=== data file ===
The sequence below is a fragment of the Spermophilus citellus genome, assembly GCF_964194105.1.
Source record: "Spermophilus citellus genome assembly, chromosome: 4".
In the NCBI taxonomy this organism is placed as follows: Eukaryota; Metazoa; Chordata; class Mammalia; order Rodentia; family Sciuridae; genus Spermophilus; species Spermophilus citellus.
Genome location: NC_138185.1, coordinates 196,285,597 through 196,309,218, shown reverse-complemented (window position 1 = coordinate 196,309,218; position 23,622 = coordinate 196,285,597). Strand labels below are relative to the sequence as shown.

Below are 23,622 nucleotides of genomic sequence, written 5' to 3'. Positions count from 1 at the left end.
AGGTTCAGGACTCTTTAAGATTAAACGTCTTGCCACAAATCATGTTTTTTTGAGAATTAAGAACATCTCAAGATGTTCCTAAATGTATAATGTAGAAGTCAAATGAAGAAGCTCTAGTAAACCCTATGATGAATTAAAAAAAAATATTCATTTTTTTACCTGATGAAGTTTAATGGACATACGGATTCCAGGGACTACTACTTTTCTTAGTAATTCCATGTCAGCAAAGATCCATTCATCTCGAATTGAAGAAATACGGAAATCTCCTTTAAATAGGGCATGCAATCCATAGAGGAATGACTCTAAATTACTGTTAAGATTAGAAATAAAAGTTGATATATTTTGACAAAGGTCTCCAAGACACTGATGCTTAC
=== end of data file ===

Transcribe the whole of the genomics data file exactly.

The sequence below is a fragment of the Spermophilus citellus genome, assembly GCF_964194105.1.
Source record: "Spermophilus citellus genome assembly, chromosome: 4".
In the NCBI taxonomy this organism is placed as follows: Eukaryota; Metazoa; Chordata; class Mammalia; order Rodentia; family Sciuridae; genus Spermophilus; species Spermophilus citellus.
Genome location: NC_138185.1, coordinates 196,285,597 through 196,309,218, shown reverse-complemented (window position 1 = coordinate 196,309,218; position 23,622 = coordinate 196,285,597). Strand labels below are relative to the sequence as shown.

Below are 23,622 nucleotides of genomic sequence, written 5' to 3'. Positions count from 1 at the left end.
AGGTTCAGGACTCTTTAAGATTAAACGTCTTGCCACAAATCATGTTTTTTTGAGAATTAAGAACATCTCAAGATGTTCCTAAATGTATAATGTAGAAGTCAAATGAAGAAGCTCTAGTAAACCCTATGATGAATTAAAAAAAAATATTCATTTTTTTACCTGATGAAGTTTAATGGACATACGGATTCCAGGGACTACTACTTTTCTTAGTAATTCCATGTCAGCAAAGATCCATTCATCTCGAATTGAAGAAATACGGAAATCTCCTTTAAATAGGGCATGCAATCCATAGAGGAATGACTCTAAATTACTGTTAAGATTAGAAATAAAAGTTGATATATTTTGACAAAGGTCTCCAAGACACTGATGCTTAC